Postcard from the Bayer/USET Festival

June 21, 2002 -- Dressage, jumping, reining, driving, vaulting -- it's a multi-ring circus at the USET headquarters in Gladstone, NJ, with qualifying for the World Equestrian Games foremost in many competitors' minds.
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June 21, 2002 -- Dressage, jumping, reining, driving, vaulting -- it's a multi-ring circus at the USET headquarters in Gladstone, NJ, with qualifying for the World Equestrian Games foremost in many competitors' minds.

June 21, 2002, Gladstone, NJ --
Here's how I'm looking at the Bayer/U.S. Equestrian Team's Festival of Champions: I'm using it to train for reporting on the World Equestrian Games, where I'll be going in September. So I've hopped (or when I've gotten lucky, taken a golf cart) from dressage to show jumping and reining, with side trips to scope out the driven dressage and a super vaulting exhibition. Tomorrow, I'll include the endurance competition on my travels.

All the USET's disciplines, with the exception of eventing, are on display at the team's training center nestled in the Somerset Hills, as pretty an area as you'll find anywhere. If all you know about New Jersey is the Turnpike, you should drop by the venerable team stables and offices, with the handsome sand ring behind it, and another complex of rings in Pine Meadow a short hack (or golf cart ride) away.

The Festival is a miniature version of the multi-discipline WEG, set for Jerez, Spain. And for reining, the $75,000 championship is the final selection trial for the WEG. It takes on even greater importance, though, because this is the first time the western sport will be part of the FEI's (international equestrian federation) line-up of world championships.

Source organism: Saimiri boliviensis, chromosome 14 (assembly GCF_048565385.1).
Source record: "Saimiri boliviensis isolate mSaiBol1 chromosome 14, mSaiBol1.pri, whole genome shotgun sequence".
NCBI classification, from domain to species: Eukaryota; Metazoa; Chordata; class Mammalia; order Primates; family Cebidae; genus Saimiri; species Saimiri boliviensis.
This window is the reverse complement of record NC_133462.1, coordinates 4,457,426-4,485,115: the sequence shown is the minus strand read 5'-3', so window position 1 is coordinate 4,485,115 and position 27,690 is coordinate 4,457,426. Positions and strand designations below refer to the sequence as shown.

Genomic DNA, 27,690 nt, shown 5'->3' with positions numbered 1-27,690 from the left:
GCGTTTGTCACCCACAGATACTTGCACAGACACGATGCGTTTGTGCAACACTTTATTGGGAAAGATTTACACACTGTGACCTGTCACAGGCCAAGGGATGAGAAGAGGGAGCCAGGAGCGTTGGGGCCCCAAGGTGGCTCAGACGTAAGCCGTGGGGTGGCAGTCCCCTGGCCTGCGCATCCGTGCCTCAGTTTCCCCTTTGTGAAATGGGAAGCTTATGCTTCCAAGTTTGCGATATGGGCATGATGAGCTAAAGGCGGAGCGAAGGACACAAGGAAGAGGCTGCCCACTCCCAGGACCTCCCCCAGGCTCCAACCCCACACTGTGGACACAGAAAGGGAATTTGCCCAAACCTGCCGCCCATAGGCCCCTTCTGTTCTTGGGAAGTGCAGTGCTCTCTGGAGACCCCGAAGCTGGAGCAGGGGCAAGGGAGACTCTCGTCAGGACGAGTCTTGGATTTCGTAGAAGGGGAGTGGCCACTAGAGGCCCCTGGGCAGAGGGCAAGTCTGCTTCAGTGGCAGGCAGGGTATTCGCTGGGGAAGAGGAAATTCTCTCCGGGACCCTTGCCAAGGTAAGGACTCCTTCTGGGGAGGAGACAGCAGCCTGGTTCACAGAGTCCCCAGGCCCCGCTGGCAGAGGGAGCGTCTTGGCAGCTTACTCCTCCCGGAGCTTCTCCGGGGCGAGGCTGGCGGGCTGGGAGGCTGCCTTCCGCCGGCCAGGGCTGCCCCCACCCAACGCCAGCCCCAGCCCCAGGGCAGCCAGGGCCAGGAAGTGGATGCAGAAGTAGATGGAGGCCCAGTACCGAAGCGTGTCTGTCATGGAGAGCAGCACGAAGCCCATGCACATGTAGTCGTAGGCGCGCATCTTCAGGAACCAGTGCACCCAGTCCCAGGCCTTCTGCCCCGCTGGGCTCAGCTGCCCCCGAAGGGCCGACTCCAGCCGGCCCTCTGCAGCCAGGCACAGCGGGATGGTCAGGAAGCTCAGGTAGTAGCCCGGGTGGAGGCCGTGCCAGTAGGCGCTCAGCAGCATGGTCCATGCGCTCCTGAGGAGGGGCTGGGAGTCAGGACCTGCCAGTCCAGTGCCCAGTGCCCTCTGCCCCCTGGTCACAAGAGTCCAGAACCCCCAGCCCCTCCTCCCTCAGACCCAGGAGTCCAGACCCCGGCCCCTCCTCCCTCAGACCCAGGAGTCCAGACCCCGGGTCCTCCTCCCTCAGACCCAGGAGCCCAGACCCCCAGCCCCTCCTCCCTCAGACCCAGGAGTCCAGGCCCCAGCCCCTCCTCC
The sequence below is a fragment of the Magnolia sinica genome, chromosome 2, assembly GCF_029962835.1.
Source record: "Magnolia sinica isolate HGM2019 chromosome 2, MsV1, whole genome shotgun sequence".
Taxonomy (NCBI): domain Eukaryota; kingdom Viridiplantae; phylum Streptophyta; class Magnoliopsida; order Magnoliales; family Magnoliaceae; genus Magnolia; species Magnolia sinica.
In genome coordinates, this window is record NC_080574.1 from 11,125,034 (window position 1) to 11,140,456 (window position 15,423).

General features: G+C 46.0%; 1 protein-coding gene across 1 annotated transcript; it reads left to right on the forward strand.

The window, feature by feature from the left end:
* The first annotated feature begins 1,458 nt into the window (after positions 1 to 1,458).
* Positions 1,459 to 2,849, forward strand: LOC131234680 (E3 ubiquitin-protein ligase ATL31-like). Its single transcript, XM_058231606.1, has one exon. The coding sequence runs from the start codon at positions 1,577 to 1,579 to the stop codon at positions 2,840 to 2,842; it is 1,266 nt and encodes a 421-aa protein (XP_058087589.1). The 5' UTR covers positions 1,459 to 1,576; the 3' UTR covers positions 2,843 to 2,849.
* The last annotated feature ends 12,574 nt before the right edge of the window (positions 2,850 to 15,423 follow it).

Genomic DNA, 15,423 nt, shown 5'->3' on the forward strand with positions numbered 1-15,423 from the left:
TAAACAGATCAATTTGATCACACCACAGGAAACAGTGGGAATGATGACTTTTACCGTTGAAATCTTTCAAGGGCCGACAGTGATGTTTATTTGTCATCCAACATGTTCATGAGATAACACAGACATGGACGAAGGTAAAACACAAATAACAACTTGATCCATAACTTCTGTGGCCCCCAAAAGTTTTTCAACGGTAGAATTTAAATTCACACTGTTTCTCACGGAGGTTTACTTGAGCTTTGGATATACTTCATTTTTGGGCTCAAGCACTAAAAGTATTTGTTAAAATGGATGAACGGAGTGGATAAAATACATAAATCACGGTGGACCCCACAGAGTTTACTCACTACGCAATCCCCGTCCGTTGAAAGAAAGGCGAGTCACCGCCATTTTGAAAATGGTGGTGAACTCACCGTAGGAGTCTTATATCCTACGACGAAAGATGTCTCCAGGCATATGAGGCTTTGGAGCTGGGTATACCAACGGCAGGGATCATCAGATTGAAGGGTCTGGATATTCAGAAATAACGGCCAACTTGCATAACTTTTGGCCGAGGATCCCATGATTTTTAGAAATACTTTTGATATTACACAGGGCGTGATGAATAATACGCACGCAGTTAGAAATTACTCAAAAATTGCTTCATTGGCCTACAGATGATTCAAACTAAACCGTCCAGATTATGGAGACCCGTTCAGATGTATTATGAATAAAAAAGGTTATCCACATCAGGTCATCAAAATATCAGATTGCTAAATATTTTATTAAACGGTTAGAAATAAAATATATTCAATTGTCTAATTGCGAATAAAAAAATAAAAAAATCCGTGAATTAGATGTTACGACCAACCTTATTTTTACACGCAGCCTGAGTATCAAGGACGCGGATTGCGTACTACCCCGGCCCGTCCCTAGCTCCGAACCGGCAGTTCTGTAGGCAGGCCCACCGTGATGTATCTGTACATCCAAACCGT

All the horses in the two-round competition here had to qualify and go through a semi-finals last month in Oklahoma City. But the pressure was really on for the first round, won by Tom McCutcheon aboard Conquistador Whiz with a score of 222.5.

The top 10 are all within 3.5 points of that mark, so Sunday's second and determining round will be really tense. The guys who wind up on the team will need to be made of strong stuff, since none of them - or anyone else, for that matter - has ever been in a reining world championships.

While Tom said he has shown in Italy, the WEG, if he makes it, "will be different just because I'll be representing the country. In Italy, I wasn't representing anything but my (horses') owners."

Still, this tall Texan's a cool customer, just like his brother, Scott, who's standing third with Inwhizable (220.5); Shawn Flarida, second with San Jo Freckles (222); and Craig Schmersal, tied for fourth on Tidal Wave Jack (220) with Clint Haverty aboard Roosters Wrangler. I talked with all the leaders and came away with the impression that nothing could faze any of these cowboys.

They've never been in a Nations' Cup on their own horses in a foreign country with thousands of fans from all over the world in the stands. Not to mention the fact that everyone is expecting the U.S. to win because reining is a born-in-the-USA sport. Just talking about it was getting me all whipped up, but the team contenders didn't raise an eyebrow.

"Horse showing is horse showing," shrugged Tom. "You get them (the horses) ready the same way."

And there will be a lot of preparation for Sunday. Gunner, the winner of the semi-finals and the USET Reining Championship, wasn't up to snuff on a stop in the first round and is in a four-way tie for seventh on 219 points. I watched rider Bryant Pace work Gunner in an attempt to avoid making the same mistake twice. It will be interesting to see if the paint stallion can move up in the last round to reach his owners' goal of making the four-member team.